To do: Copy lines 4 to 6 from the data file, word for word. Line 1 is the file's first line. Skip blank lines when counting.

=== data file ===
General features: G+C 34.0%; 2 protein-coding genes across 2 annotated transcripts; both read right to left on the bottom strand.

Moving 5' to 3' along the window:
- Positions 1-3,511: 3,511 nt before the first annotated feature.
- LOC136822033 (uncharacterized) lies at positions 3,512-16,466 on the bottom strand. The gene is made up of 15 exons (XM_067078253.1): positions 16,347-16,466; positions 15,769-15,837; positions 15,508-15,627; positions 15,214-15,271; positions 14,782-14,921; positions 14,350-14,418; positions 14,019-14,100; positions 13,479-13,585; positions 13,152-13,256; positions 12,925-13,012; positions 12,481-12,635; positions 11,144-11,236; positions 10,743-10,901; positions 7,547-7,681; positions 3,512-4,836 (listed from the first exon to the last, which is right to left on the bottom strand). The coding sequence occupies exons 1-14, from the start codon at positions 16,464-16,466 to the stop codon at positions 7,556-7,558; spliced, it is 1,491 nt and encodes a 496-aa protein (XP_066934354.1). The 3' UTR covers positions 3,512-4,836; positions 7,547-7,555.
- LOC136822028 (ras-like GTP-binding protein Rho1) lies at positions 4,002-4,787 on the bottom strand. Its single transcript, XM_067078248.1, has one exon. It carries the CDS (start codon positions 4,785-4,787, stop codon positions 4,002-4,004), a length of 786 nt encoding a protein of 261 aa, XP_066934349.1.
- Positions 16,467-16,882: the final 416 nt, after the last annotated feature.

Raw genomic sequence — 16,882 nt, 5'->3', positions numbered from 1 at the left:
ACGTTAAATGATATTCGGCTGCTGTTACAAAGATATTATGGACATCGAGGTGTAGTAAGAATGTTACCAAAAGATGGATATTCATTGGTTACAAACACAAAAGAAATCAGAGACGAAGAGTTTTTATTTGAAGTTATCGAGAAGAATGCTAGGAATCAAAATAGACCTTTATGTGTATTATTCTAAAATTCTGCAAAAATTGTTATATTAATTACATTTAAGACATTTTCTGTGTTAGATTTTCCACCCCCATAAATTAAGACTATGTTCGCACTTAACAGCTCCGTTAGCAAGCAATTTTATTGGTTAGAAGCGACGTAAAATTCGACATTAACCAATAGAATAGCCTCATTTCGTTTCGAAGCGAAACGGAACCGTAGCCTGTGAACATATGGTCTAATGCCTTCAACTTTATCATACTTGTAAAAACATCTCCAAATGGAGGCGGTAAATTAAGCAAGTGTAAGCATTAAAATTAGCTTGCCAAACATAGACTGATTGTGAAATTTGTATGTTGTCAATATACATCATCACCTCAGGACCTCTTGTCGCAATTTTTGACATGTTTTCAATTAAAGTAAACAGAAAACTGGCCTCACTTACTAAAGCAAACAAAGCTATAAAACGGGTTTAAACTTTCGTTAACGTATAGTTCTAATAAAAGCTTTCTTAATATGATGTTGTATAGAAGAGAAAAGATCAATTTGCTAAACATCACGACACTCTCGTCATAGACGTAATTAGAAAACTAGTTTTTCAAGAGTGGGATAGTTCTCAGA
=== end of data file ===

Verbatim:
- LOC136822033 (uncharacterized) lies at positions 3,512-16,466 on the bottom strand. The gene is made up of 15 exons (XM_067078253.1): positions 16,347-16,466; positions 15,769-15,837; positions 15,508-15,627; positions 15,214-15,271; positions 14,782-14,921; positions 14,350-14,418; positions 14,019-14,100; positions 13,479-13,585; positions 13,152-13,256; positions 12,925-13,012; positions 12,481-12,635; positions 11,144-11,236; positions 10,743-10,901; positions 7,547-7,681; positions 3,512-4,836 (listed from the first exon to the last, which is right to left on the bottom strand). The coding sequence occupies exons 1-14, from the start codon at positions 16,464-16,466 to the stop codon at positions 7,556-7,558; spliced, it is 1,491 nt and encodes a 496-aa protein (XP_066934354.1). The 3' UTR covers positions 3,512-4,836; positions 7,547-7,555.
- LOC136822028 (ras-like GTP-binding protein Rho1) lies at positions 4,002-4,787 on the bottom strand. Its single transcript, XM_067078248.1, has one exon. It carries the CDS (start codon positions 4,785-4,787, stop codon positions 4,002-4,004), a length of 786 nt encoding a protein of 261 aa, XP_066934349.1.
- Positions 16,467-16,882: the final 416 nt, after the last annotated feature.